You get to be outside, it’s fun and you are testing what you can do. The more you learn about it, the more you realize that if you really want to hone your skills, you can start shooting up to six hundred, a thousand, fifteen hundred yards, if you practice. That kind of challenge where you can really, really push yourself, it’s for people that are into disciplines. It’s appealing to a lot of different people in a lot of different levels.
SI: What does the rest of the band think about your Second Amendment advocacy?
PL: There is another guy in the band, our new bass player, joined last fall. He owns guns. One of our guitar players wants to own a gun but hasn’t gotten around to it. There are only a couple of us who actually own guns. And I am just incredibly vocal and outspoken about things I believe in so, I can’t help but, you know, run my mouth. Especially considering it is so rare in music. It is so infrequent that you hear of someone, I mean there is Ted [Nugent] and then there is me. There is no one bridging the gap, the kind of voice out there, saying “Look, this [shooting] isn’t just OK, it is good." This isn’t just something people should do. Everyone should take responsibility for himself. Everyone should be able to protect themselves. Everyone should be able to take care of their family. And if the extent of taking care of your family is calling 911, you are not taking care of them. You are subsidizing, you are letting the government take care of them.
SI: What’s the oddest thing that had happened as a result for the support of the Second Amendment?
PL: I get a lot of [expletive] on the Internet, a lot of criticism, because I am so active on social media. You see all the dumb things people say and their dumb assumptions. I can’t really think of anything in particular, but you get pigeonholed and you get stereotyped. Actually, one example: I was out in Los Angeles last week working with a writer and we had a few beers. I made a mention about guns and he was like, “You really are the redneck stereotype.” I said, “Well, I am, but you are definitely calling me a stereotype?” “But I didn’t mean to,” he said. Well, it didn’t matter if he did or not.
It surprises me when people respond to someone saying “I support the second amendment and I won’t vote for this person,” with “They’re not going to come take your guns away.” I was talking to a guy just the other day and he asked Trump or Hilary? I said if it comes down to either of them then I would vote for Trump. I would never vote for Hillary. She supported an assault weapon ban that actually happened and for 10 years you couldn’t buy a new one. She admitted that she still supports a ban and will be actively working toward another. That right there disqualifies her. To be honest with you, I don’t know why it doesn’t disqualify her in the minds of a lot of people.
The point of a right is you’re not allowed to freakin vote on it. That is why it is a right. You can’t vote to take it away from someone. You have to change the Constitution. So all this crap about restricting this or restricting that, it’s all a lie, it’s all just misdirection. Everyone in the gun world has heard some politician say, “If we could, we would take it away.” So then someone says to me, like what Barack Obama says on TV, “We’re not going to take your guns,” it’s like [expletive]. You’re already showing your hand. You already tried to pass these laws, they failed but don’t sit there and expect me to be a pickled brain moron. I know your agenda. When they mention “Australia” and say it’s a model for America and then expect me to buy it, well… Do you understand that I know what happened in Australia and it’s not going to be a buy back where you give people the “value” of their stuff? It’s not like you’re looking to take the guns, you’re going to take guns from people. That’s the intent.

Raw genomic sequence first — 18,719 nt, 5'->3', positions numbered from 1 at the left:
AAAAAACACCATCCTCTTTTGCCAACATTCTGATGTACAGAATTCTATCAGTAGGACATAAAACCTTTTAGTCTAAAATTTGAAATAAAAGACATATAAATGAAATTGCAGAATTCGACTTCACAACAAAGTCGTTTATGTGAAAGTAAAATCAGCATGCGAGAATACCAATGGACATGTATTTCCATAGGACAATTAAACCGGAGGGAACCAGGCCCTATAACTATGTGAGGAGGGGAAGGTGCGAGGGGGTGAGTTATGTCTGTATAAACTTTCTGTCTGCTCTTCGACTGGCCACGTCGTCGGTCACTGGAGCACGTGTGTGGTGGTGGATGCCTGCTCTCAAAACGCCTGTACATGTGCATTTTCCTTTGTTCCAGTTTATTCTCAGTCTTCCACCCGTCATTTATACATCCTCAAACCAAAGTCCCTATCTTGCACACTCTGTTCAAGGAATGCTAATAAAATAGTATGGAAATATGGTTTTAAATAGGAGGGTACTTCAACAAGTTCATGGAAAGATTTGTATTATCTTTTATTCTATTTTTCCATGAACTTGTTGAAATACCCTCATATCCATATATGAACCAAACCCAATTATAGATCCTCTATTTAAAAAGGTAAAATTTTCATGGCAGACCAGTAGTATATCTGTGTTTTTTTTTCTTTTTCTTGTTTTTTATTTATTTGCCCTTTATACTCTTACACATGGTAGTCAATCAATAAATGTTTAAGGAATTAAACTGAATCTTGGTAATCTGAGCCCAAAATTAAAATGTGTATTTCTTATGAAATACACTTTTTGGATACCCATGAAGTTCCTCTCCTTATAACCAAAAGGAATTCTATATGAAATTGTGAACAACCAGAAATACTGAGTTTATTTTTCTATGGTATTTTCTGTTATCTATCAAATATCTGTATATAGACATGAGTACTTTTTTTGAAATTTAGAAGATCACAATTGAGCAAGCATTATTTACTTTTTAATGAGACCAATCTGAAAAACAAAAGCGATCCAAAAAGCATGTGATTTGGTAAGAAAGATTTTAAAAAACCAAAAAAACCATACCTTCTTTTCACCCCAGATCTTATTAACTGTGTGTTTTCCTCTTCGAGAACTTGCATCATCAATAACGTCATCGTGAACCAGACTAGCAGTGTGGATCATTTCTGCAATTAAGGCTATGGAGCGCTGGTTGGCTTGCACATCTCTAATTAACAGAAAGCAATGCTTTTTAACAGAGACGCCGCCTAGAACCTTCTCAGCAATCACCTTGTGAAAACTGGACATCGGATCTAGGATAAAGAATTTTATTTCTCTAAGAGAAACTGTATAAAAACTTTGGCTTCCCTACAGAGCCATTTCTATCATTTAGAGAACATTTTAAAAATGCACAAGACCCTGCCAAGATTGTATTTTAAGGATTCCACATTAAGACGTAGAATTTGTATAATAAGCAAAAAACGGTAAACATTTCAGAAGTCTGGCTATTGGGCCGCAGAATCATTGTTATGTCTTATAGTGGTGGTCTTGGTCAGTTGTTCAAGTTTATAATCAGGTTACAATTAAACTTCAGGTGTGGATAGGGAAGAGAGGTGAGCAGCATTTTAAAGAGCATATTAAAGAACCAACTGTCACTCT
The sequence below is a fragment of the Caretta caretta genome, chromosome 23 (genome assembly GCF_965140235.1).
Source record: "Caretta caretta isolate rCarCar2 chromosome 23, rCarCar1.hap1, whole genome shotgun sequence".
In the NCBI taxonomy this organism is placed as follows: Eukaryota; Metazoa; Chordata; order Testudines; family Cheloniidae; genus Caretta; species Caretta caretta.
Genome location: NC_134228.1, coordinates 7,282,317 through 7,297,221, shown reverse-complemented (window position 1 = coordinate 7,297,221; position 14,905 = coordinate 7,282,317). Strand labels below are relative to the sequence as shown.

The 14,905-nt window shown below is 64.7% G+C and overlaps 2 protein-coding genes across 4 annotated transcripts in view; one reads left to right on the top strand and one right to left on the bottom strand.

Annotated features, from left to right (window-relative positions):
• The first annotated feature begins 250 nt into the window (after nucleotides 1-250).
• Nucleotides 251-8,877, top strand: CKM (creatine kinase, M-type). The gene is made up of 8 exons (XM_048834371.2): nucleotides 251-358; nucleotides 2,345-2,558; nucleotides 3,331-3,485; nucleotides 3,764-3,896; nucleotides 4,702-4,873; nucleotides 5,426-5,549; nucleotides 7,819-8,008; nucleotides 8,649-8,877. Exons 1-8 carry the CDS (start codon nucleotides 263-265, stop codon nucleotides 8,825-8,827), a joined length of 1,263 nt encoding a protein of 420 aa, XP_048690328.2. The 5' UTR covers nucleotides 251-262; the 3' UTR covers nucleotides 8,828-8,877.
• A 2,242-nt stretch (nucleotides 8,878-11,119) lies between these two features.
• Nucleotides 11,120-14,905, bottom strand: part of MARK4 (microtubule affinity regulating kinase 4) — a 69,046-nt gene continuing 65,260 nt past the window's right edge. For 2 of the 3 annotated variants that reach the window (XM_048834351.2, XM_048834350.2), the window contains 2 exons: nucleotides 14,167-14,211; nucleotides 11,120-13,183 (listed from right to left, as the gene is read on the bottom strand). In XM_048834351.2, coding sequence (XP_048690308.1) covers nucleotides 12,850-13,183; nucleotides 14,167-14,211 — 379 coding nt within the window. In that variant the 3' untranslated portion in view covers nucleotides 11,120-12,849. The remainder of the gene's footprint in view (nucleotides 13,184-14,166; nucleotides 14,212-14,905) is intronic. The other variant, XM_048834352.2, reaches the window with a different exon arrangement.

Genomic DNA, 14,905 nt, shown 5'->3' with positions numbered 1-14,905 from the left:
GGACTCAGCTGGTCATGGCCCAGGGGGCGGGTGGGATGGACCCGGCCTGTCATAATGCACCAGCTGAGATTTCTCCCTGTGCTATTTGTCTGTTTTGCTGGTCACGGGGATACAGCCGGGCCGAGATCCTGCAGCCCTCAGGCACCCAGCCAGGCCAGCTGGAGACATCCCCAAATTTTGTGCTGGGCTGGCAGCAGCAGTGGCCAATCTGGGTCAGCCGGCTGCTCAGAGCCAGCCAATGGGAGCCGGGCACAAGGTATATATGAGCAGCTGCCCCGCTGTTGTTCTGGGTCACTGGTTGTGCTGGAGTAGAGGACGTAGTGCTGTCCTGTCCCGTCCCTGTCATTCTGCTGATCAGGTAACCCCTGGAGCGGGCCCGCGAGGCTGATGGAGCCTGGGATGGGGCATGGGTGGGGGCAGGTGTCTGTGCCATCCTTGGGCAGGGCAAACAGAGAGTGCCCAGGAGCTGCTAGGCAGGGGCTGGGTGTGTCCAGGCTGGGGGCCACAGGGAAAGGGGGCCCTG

I saw a meme that said, “If I have 10 guns and the government comes and takes them or takes nine, how many do I have? And they answer is 37. I lied about the 10 part.”
SI: Let’s talk about the tattoos. You’ve got “Molon Labe” and “Join or die”—two favorites.
PL: [Rolls up sleeve to show large flag tattoo] You will notice that it’s the original 13 colonies flag, not the standard “Liberty.” Straight back to colonial times. The first one I got on my arm was my dad’s name—he passed away in 2000. I figured if I’m going to have more tattoos, I wanted to get something that matters to me. So then I went with the flag. Then I got Massachusetts and the colors of the leaves falling. Eventually I am going to put a small "3" in here, just real small.
Then, obviously, "Molon Labe" I got here specifically, but it didn't quite work out the way I wanted. I wanted it so that when I hold a rifle, it would be seen.
SI: Last question: Why did you join NRA? What would you tell someone who supports the Second Amendment, but is on the fence about joining NRA?
PL: I joined last fall, basically because there’s no one talking to the young guys. These guys want black rifles and are interested in self-defense. I joined because I wanted to help bring more people in.